WASHINGTON — On Monday, Politico released a draft of Supreme Court Justice Samuel Alito's apparent majority opinion overturning Roe v. Wade, the landmark case that legalized abortion in 1973. Chief Justice John Roberts confirmed the authenticity of the draft Tuesday afternoon.
The basis for Roe, as well as a number of other cases, are built on the idea of a constitutionally provided right to privacy, implied by the 14th Amendment's protection of the right to life, liberty and property and due process clause.
But in his leaked draft, Alito said the Court was wrong back then to claim the right to an abortion is implied in the constitution. Some experts say his wording leaves the door open for a reevaluation of other major right-to-privacy cases.
Which other Supreme Court decisions rest on implied rights similar to Roe v Wade?
WHAT WE FOUND
A key point in Alito's opinion draft is that the right to access an abortion is not an implied constitutional right because it "is not deeply rooted in the Nation's history and traditions." Robert Peck said this justification opens up a debate of implied rights in a historical context.
"There's an interesting philosophical decision that's embodied in this opinion, and that is, to what extent are rights implied by the constitution," Peck said. "The question then becomes, is there a basis to say that there is an implied right that allows for abortion? And Alito says that, no, under the common law, under our history, abortion was always illegal, so there's no way to do it. Now, that's a narrow approach to liberty."
Some justices in the past believe that implied rights evolve as the country and world evolves, Peck explained. For example, the freedoms of speech and press were written in the context of the right to use a printing press. Now, those rights have evolved to imply the freedom of speech the way we all connect today: on the internet.
Over the last several decades, the implied right to privacy and due process have been the basis of a number of important Supreme Court decisions, including: Obergefell v. Hodges, the case that legalized gay marriage in 2015; Loving v. Virginia, the case that legalized interracial marriage in 1967; and Lawrence v. Texas, which made same-sex sexual activity legal in 2003.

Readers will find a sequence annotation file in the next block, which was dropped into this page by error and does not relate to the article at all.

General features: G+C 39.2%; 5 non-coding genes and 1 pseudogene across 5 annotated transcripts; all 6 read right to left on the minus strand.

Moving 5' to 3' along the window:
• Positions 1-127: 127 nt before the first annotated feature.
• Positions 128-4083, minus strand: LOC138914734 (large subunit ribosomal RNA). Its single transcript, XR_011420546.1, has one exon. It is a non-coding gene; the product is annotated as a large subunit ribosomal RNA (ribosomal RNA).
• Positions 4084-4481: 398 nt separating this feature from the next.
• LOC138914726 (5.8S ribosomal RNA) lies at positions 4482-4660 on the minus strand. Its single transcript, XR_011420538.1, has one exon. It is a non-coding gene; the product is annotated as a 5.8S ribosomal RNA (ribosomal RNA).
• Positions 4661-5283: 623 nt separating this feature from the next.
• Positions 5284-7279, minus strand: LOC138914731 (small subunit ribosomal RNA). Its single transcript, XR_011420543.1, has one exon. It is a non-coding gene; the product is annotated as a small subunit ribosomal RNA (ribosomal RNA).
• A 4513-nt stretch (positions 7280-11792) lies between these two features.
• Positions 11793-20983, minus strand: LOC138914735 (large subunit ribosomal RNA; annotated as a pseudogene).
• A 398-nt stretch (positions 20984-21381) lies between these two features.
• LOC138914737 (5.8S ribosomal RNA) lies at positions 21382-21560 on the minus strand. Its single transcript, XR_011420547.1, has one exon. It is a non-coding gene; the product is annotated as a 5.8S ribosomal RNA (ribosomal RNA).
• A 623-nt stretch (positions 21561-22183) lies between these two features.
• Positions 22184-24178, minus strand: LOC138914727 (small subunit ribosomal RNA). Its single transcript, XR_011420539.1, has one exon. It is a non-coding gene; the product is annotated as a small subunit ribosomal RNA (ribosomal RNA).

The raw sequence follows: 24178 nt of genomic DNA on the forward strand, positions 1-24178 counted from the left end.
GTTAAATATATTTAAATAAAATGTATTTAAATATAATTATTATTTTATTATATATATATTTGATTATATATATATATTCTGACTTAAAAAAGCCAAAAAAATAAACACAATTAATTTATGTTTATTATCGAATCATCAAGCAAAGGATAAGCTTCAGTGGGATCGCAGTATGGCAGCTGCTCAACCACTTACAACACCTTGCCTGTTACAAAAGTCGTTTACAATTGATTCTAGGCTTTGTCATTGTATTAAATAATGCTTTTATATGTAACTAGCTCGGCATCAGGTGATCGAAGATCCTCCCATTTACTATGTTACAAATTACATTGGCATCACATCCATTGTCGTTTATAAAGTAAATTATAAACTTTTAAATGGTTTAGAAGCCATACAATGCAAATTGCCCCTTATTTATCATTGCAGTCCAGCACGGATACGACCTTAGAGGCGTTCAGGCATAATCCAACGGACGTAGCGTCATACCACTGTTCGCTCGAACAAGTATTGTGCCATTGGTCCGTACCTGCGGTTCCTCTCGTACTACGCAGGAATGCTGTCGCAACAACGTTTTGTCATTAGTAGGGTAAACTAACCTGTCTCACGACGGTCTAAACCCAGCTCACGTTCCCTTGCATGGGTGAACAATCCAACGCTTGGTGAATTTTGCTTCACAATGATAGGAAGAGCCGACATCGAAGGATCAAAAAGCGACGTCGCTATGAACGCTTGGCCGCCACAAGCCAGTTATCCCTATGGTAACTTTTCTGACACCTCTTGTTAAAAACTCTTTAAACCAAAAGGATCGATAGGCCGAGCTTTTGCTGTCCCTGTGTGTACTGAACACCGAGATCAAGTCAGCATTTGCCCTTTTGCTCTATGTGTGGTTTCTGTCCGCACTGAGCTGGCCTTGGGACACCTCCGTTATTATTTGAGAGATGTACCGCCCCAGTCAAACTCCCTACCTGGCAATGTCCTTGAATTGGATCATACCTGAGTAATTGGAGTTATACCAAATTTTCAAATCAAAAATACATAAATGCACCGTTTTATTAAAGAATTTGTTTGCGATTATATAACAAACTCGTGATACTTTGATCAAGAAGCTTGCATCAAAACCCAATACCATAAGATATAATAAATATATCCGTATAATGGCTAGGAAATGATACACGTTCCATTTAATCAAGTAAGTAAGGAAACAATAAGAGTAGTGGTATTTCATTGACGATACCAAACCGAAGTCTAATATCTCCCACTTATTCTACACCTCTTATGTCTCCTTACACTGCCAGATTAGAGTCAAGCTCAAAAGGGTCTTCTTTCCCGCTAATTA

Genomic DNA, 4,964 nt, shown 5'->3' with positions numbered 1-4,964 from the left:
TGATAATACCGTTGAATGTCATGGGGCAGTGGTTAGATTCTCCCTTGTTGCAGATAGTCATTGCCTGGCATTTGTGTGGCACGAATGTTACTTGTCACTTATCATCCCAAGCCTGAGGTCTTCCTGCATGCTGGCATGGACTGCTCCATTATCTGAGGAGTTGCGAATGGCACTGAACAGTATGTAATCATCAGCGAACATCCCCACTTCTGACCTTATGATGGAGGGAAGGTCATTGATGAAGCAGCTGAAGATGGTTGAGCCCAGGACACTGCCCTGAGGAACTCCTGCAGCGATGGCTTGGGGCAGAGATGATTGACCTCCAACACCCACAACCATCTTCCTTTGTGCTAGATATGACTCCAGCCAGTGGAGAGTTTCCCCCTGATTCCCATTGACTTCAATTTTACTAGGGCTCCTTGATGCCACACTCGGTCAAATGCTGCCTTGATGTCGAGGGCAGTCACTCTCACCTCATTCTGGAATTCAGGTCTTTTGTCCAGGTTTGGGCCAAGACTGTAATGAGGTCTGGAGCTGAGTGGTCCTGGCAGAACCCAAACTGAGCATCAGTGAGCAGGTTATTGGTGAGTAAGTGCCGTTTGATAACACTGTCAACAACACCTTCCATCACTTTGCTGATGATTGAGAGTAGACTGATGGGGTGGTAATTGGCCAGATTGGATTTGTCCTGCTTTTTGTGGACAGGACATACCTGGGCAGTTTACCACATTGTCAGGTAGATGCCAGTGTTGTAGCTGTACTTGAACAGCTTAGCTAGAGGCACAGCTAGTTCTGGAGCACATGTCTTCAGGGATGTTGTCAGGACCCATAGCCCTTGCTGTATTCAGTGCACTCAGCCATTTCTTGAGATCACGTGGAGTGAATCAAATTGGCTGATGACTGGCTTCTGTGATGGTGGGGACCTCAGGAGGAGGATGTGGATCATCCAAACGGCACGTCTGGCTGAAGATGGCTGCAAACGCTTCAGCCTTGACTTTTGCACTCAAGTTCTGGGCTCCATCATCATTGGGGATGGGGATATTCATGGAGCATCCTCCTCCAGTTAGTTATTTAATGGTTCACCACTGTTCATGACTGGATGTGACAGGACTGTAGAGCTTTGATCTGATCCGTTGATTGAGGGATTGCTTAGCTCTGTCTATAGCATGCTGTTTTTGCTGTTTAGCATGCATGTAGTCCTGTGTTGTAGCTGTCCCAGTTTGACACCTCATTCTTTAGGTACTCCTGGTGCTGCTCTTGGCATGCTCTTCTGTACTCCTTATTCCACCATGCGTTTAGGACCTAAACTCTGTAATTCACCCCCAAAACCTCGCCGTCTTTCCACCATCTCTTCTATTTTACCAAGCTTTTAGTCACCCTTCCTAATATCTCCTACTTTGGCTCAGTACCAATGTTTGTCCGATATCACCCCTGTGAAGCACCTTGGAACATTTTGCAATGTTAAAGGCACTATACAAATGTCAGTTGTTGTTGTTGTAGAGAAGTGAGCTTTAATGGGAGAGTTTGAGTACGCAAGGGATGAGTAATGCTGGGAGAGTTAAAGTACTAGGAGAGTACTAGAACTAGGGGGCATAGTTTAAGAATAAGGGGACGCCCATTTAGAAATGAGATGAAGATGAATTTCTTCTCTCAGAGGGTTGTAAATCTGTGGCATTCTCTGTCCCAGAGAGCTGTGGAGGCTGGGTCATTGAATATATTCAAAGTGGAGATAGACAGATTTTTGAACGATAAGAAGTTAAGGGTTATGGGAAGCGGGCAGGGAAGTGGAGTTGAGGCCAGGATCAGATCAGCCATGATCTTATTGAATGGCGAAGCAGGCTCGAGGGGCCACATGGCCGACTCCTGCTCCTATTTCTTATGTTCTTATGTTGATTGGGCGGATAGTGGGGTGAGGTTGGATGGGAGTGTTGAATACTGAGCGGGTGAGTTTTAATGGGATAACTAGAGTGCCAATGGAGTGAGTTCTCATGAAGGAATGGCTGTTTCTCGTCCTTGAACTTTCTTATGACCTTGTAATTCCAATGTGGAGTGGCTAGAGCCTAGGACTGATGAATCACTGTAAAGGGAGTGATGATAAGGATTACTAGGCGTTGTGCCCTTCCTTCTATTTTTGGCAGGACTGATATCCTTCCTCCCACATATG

In Peck's eyes, this Alito draft does not necessarily open the door for those cases to be overturned, but it lays out a roadmap for using similar logic for states to go after those decisions, should they so choose.
"While the opinion does not completely eviscerate the right of privacy, it does suggest that it is not as expansive as prior precedent has treated it," Peck explained. "It basically is an invitation to those who oppose those decisions to come back to the Supreme Court, frame your arguments the same way the opinion, in this case, was framed, and then see if you can get the same result."
Alito stops short of stating this outright, though. In his draft, he argues the abortion issue is “critically different from any other right that this court has held to fall within the Fourteenth Amendment’s protection of liberty.”
If the majority opinion in Dobbs v. Jackson Women's Health Organization comes down as this draft is written, it won't be the first time the court has broken precedent. However, Hopkins explained, it is a shift in the opposite direction from what we're used to seeing.
"The Supreme Court has, in the past, reversed precedent and reversed course, but in most of those cases, it has been to expand or uphold individual rights," Hopkins said. "Here...it would be one of the first times that they would overturn precedent that would strip constitutional rights from individuals."
The official opinion in Dobbs v. Jackson Women's Health Organization is expected to be released before the end of the session in June.